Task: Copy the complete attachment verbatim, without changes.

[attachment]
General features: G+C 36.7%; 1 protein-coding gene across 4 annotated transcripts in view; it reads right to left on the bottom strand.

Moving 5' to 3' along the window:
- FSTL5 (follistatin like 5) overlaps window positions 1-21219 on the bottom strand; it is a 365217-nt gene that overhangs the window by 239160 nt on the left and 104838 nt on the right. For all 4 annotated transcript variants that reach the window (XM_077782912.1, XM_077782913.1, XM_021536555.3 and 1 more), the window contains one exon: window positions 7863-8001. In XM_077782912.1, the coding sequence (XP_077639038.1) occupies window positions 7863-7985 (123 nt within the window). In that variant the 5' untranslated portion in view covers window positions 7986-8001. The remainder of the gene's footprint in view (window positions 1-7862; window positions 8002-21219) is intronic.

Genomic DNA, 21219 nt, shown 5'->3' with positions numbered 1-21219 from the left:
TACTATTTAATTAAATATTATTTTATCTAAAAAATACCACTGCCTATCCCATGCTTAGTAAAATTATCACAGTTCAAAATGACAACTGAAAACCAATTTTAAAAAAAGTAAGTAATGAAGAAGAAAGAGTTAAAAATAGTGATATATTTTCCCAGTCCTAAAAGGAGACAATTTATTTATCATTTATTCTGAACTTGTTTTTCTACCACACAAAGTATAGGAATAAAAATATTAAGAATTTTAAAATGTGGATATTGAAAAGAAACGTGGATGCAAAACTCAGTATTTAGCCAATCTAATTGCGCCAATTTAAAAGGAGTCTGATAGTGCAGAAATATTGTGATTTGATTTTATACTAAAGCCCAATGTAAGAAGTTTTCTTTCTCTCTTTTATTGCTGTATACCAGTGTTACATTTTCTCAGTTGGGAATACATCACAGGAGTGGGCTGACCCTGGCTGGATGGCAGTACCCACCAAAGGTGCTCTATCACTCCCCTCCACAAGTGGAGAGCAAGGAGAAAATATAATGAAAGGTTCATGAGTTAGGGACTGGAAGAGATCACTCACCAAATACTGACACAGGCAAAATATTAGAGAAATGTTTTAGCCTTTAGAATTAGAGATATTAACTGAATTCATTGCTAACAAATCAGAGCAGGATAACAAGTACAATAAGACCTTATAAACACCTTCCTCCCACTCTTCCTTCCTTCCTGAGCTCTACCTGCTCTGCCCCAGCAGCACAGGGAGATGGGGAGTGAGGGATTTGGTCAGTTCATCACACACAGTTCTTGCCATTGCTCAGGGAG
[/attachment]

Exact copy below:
General features: G+C 36.7%; 1 protein-coding gene across 4 annotated transcripts in view; it reads right to left on the bottom strand.

Moving 5' to 3' along the window:
- FSTL5 (follistatin like 5) overlaps window positions 1-21219 on the bottom strand; it is a 365217-nt gene that overhangs the window by 239160 nt on the left and 104838 nt on the right. For all 4 annotated transcript variants that reach the window (XM_077782912.1, XM_077782913.1, XM_021536555.3 and 1 more), the window contains one exon: window positions 7863-8001. In XM_077782912.1, the coding sequence (XP_077639038.1) occupies window positions 7863-7985 (123 nt within the window). In that variant the 5' untranslated portion in view covers window positions 7986-8001. The remainder of the gene's footprint in view (window positions 1-7862; window positions 8002-21219) is intronic.

Genomic DNA, 21219 nt, shown 5'->3' with positions numbered 1-21219 from the left:
TACTATTTAATTAAATATTATTTTATCTAAAAAATACCACTGCCTATCCCATGCTTAGTAAAATTATCACAGTTCAAAATGACAACTGAAAACCAATTTTAAAAAAAGTAAGTAATGAAGAAGAAAGAGTTAAAAATAGTGATATATTTTCCCAGTCCTAAAAGGAGACAATTTATTTATCATTTATTCTGAACTTGTTTTTCTACCACACAAAGTATAGGAATAAAAATATTAAGAATTTTAAAATGTGGATATTGAAAAGAAACGTGGATGCAAAACTCAGTATTTAGCCAATCTAATTGCGCCAATTTAAAAGGAGTCTGATAGTGCAGAAATATTGTGATTTGATTTTATACTAAAGCCCAATGTAAGAAGTTTTCTTTCTCTCTTTTATTGCTGTATACCAGTGTTACATTTTCTCAGTTGGGAATACATCACAGGAGTGGGCTGACCCTGGCTGGATGGCAGTACCCACCAAAGGTGCTCTATCACTCCCCTCCACAAGTGGAGAGCAAGGAGAAAATATAATGAAAGGTTCATGAGTTAGGGACTGGAAGAGATCACTCACCAAATACTGACACAGGCAAAATATTAGAGAAATGTTTTAGCCTTTAGAATTAGAGATATTAACTGAATTCATTGCTAACAAATCAGAGCAGGATAACAAGTACAATAAGACCTTATAAACACCTTCCTCCCACTCTTCCTTCCTTCCTGAGCTCTACCTGCTCTGCCCCAGCAGCACAGGGAGATGGGGAGTGAGGGATTTGGTCAGTTCATCACACACAGTTCTTGCCATTGCTCAGGGAG